12. Oral Gingival Cell Cigarette Smoke Exposure Induces Muscle Cell Metabolic Disruption

    PubMed Central

    Baeder, Andrea C.; Napa, Kiran; Richardson, Sarah T.; Taylor, Oliver J.; Andersen, Samantha G.; Wilcox, Shalene H.; Winden, Duane R.; Reynolds, Paul R.

    2016-01-01

    Cigarette smoke exposure compromises health through damaging multiple physiological systems, including disrupting metabolic function. The purpose of this study was to determine the role of oral gingiva in mediating the deleterious metabolic effects of cigarette smoke exposure on skeletal muscle metabolic function. Using an in vitro conditioned medium cell model, skeletal muscle cells were incubated with medium from gingival cells treated with normal medium or medium containing suspended cigarette smoke extract (CSE). Following incubation of muscle cells with gingival cell conditioned medium, muscle cell mitochondrial respiration and insulin signaling and action were determined as an indication of overall muscle metabolic health. Skeletal muscle cells incubated with conditioned medium of CSE-treated gingival cells had a profound reduction in mitochondrial respiration and respiratory control. Furthermore, skeletal muscle cells had a greatly reduced response in insulin-stimulated Akt phosphorylation and glycogen synthesis. Altogether, these results provide a novel perspective on the mechanism whereby cigarette smoke affects systemic metabolic function. In conclusion, we found that oral gingival cells treated with CSE create an altered milieu that is sufficient to both disrupted skeletal muscle cell mitochondrial function and insulin sensitivity. PMID:27034671

  13. New insights in endothelial and smooth muscle cell communication.

    PubMed

    Conejo, Víctor Arana; De Haro, Roberto; Sosa-Melgarejo, Jorge; Méndez, José D

    2007-01-01

    Based on immunohistochemical techniques against connexins and the intercellular flux of staining molecules, it has previously been shown that electrotonic communication occurs among endothelial and vascular smooth muscle cells, this due to the presence of myoendothelial gap junctions. The aim of this study was to evaluate the density of myoendothelial contacts in the left coronary and internal mammary arteries as well as in the left saphenous vein by means of electron microscopy, the distance between both cells participating in an myoendothelial contact with a semi-automatic image analysis system and the presence of homocellular and heterocellular gap junctions between endothelial and smooth muscle cells by using the immunohistochemical technique and confocal microscopy in thoracic aorta were also analyzed. The results are that all blood vessels studied present myoendothelial contacts, while density studies show that they are more abundant in the saphenous vein. The myoendothelial contact distance is constant and in no case the cytoplasmic processes reach the plasma membrane of the partner cell toward which they are advanced. Homocellular gap junctions were found between smooth muscle cells and between endothelial cells. Heterocellular gap junctions were absent, evidencing the possibility that signaling molecules between endothelial and smooth muscle cells may be transferred through plasma membranes as was once thought and not necessarily by electrotonic communication. PMID:17383847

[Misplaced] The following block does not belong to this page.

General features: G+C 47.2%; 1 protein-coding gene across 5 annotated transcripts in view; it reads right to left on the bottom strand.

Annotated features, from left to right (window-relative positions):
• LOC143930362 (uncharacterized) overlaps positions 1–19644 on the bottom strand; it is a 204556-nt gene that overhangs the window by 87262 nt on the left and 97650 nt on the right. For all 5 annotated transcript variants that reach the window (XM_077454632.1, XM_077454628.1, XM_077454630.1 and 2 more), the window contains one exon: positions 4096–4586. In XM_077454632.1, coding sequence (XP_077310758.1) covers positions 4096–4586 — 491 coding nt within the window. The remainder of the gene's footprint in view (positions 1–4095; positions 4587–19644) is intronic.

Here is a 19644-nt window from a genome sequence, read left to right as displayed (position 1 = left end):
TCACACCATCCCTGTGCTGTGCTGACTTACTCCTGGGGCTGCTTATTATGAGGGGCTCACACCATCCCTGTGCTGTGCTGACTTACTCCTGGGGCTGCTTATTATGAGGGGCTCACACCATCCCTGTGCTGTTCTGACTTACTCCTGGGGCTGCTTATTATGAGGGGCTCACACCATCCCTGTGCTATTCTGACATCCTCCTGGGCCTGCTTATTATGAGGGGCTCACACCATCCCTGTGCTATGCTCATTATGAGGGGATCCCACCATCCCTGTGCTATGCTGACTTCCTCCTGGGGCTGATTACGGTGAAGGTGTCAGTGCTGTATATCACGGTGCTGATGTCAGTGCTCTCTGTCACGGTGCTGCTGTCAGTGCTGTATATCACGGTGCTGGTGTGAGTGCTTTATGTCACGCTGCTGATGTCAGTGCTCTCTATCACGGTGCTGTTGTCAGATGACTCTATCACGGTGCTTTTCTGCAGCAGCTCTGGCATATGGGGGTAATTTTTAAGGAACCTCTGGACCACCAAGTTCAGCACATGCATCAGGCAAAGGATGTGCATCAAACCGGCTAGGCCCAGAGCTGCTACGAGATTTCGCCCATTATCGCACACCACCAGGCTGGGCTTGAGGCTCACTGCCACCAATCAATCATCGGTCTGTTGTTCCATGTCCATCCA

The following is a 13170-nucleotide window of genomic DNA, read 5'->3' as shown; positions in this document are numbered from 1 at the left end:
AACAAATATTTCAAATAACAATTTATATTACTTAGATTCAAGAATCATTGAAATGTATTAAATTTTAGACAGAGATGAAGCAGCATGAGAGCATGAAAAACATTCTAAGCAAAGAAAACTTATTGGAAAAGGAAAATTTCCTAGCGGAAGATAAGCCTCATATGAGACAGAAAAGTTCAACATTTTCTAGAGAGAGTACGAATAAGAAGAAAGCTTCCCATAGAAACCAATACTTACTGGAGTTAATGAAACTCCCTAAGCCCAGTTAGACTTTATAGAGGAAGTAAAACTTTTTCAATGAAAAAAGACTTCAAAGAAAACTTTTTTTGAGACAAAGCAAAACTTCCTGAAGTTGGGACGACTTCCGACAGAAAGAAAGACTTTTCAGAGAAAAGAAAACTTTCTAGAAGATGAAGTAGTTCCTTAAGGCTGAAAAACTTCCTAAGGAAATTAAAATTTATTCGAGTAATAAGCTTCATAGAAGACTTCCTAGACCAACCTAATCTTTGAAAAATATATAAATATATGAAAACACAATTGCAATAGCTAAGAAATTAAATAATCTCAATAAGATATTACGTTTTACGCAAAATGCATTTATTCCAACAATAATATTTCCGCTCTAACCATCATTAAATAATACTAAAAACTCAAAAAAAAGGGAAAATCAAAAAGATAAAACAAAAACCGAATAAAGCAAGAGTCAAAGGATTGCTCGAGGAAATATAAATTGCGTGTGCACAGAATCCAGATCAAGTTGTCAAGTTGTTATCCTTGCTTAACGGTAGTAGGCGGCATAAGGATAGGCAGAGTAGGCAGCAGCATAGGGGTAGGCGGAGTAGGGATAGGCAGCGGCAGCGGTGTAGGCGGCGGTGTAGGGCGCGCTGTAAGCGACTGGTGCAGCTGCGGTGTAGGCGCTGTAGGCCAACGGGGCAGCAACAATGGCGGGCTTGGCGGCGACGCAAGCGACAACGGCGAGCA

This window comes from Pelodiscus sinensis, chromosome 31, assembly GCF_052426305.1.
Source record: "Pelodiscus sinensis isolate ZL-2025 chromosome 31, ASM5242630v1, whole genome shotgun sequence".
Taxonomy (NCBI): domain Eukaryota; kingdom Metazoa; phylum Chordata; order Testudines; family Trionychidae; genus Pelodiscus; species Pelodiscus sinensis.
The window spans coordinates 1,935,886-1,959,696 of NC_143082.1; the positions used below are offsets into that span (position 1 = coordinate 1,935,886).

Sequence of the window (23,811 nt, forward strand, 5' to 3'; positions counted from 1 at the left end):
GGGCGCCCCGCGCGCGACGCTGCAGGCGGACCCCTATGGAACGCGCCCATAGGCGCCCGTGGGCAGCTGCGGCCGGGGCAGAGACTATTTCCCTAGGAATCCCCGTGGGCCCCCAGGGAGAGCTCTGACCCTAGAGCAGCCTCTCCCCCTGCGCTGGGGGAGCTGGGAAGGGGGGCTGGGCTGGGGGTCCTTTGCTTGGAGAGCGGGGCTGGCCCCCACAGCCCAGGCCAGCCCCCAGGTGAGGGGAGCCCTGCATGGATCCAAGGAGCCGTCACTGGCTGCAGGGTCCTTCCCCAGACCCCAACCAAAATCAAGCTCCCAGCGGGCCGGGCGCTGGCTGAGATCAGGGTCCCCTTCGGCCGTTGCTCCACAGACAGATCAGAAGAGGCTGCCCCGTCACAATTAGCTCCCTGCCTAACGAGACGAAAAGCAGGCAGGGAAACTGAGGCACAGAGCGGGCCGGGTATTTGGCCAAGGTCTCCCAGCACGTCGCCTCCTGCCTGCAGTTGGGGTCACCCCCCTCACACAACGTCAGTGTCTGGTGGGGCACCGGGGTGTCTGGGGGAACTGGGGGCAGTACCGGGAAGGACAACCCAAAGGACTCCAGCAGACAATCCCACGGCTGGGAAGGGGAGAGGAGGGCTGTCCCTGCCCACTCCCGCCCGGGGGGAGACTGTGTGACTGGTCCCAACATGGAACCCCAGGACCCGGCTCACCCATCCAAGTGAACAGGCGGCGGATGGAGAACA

14. Dedifferentiation of Adult Human Myoblasts Induced by Ciliary Neurotrophic Factor In Vitro

    PubMed Central

    Chen, Xiaoping; Mao, Zebin; Liu, Shuhong; Liu, Hong; Wang, Xuan; Wu, Haitao; Wu, Yan; Zhao, Tong; Fan, Wenhong; Li, Yong; Yew, David T.; Kindler, Pawel M.; Li, Linsong; He, Qihua; Qian, Lingjia; Wang, Xiaomin; Fan, Ming

    2005-01-01

    Ciliary neurotrophic factor (CNTF) is primarily known for its important cellular effects within the nervous system. However, recent studies indicate that its receptor can be highly expressed in denervated skeletal muscle. Here, we investigated the direct effect of CNTF on skeletal myoblasts of adult human. Surprisingly, we found that CNTF induced the myogenic lineage-committed myoblasts at a clonal level to dedifferentiate into multipotent progenitor cells—they not only could proliferate for over 20 passages with the expression absence of myogenic specific factors Myf5 and MyoD, but they were also capable of differentiating into new phenotypes, mainly neurons, glial cells, smooth muscle cells, and adipocytes. These “progenitor cells” retained their myogenic memory and were capable of redifferentiating into myotubes. Furthermore, CNTF could activate the p44/p42 MAPK and down-regulate the expression of myogenic regulatory factors (MRFs). Finally, PD98059, a specific inhibitor of p44/p42 MAPK pathway, was able to abolish the effects of CNTF on both myoblast fate and MRF expression. Our results demonstrate the myogenic lineage-committed human myoblasts can dedifferentiate at a clonal level and CNTF is a novel regulator of skeletal myoblast dedifferentiation via p44/p42 MAPK pathway. PMID:15843428

  15. Cat heart muscle in vitro. I. Cell volumes and intracellular concentrations in papillary muscle.

    PubMed

    PAGE, E; SOLOMON, A K

    1960-11-01